Could we set up some kind of register for #ITSM consultants, a bit like the UK Federation of Master Builders? What do you think of this suggestion from @StuartRance? Share on X

I can see lots of potential benefits from creating an ITSM consultant register, but there are also a number of risks and issues:

  • It could be ineffective. How would you ensure that a registered ITSM consultant really did do good consulting, rather than just pay a subscription and say the right things?
  • It could easily become overly bureaucratic. How would you make sure it didn’t require a registered consultant to spend a lot of time and effort to maintain their membership?
  • It could lead to conflict and legal issues. How would the owners of the register avoid being sued by an ITSM consultant who was removed from the register, or was not added in the first place, or by customers who were not satisfied with the ITSM consultant they chose?

So what do you think? Does the ITSM industry need a register of consultants or are we not yet mature enough for this kind of thing? Who do you think could run something like this? Who could fund it?

Please add your thoughts in the comments section below.

If you liked this ITSM Consultant article, you might also like these ITSM articles.

Stuart Rance
Service Management and Security Management Consultant at Optimal Service Management Ltd.

Stuart Rance is a consultant, trainer, and author with an international reputation as an expert in ITSM and information security. He was a lead architect and lead editor for ITIL 4, and the lead author for RESILIA™: Cyber Resilience Best Practice. He writes blogs and white papers for many organizations, including his own website.

Stuart is a lead examiner for ITIL, chief examiner for RESILIA, and an instructor for ITIL, CISSP, and many other topics. He develops and delivers custom training courses, and delivers presentations on many topics, for events such as itSMF conferences and for private organizations.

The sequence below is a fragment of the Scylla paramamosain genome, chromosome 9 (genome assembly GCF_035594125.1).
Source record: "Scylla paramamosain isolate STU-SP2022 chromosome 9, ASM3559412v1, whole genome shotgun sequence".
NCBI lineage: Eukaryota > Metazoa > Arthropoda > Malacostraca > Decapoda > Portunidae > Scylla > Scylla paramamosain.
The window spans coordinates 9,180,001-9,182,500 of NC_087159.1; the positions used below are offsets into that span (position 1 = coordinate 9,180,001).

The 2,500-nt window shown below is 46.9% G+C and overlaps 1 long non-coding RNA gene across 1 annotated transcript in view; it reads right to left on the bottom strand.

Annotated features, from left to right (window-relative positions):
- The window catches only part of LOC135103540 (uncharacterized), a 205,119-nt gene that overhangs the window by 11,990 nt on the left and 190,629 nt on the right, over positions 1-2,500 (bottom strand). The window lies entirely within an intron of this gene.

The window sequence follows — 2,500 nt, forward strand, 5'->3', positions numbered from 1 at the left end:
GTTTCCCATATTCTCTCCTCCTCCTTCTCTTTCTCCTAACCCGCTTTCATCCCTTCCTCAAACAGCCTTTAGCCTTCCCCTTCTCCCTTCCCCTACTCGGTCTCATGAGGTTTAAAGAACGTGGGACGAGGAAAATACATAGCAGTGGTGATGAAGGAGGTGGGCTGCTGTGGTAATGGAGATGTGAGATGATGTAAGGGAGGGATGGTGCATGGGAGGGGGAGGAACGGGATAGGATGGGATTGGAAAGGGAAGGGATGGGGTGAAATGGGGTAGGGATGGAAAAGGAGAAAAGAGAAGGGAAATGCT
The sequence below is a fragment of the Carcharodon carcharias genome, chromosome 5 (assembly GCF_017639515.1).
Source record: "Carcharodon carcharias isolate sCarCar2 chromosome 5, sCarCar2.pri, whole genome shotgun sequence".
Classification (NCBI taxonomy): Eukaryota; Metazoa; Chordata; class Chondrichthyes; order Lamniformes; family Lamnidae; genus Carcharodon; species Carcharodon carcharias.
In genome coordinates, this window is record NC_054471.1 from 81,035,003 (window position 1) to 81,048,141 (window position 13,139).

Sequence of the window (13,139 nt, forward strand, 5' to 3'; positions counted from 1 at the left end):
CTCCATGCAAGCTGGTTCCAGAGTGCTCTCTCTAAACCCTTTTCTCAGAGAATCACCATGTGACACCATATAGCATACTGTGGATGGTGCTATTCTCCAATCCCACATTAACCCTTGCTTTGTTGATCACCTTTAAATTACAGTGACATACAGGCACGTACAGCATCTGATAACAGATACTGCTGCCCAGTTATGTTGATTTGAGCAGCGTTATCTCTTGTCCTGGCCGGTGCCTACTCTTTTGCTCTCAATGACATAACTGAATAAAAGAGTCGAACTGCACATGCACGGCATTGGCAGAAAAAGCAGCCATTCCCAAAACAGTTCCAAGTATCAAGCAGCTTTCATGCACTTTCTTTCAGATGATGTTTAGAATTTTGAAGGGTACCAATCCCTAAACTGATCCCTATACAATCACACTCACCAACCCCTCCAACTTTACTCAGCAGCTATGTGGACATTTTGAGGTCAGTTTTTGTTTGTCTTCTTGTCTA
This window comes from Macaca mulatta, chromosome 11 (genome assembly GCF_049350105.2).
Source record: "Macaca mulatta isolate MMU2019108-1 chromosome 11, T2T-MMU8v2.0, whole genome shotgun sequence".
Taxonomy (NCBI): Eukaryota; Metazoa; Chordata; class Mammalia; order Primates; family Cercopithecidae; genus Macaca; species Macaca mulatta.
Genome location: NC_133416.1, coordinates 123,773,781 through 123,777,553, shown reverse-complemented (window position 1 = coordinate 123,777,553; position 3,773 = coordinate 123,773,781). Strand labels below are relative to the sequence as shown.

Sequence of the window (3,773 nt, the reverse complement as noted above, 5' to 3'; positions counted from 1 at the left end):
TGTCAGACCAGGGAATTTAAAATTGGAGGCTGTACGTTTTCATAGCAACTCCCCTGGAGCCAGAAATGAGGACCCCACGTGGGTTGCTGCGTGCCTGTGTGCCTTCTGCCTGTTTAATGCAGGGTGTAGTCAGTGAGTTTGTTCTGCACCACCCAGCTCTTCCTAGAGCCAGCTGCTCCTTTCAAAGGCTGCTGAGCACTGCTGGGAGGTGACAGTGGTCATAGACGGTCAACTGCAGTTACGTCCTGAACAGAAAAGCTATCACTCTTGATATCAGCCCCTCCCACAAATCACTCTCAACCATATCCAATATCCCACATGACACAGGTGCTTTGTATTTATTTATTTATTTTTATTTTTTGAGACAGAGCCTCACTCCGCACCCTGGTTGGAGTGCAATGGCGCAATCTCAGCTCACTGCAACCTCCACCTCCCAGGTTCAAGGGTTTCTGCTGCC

In addition to his day job, he is also an Associate Consultant.

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3 Responses

  1. For me the key is being specific.

    Years ago I bought in ITSM consultancy from a well-known company that I used to work with. I briefed them in advance about our specific challenges.

    When they presented the report it was so generic I began to tell them what they were about to say…

  2. It’s not easy to find a unique good way to identify the proper ITSM consultant for an organization. As the novelist Peter Ackroyd said “value is in the eye of the beholder”, what an organization/person values in an ITSM Consultant is not necessarily what another organization will value. Also, as a consultant you deal with people and, wether you like it or not, your performance will also be assessed based on their perceptions, expectations and preferences. If the person you are working with or presenting to does not like what you are presenting or how you are presenting it, then it does not matter how good your work was or how precise and actionable your recommendations are, chances are your job won’t be properly valued.

    I think word of mouth, registers and certifications are good tools to help you choose a consultant but you also need to talk to the candidate, see if he/she is a good fit for your preferences and organizational needs and limitations, if he/she is a good fit for your company culture, if his/her style is adequate for the organization, etc. Nothing beats a good face to face conversation with the candidate before making the decision.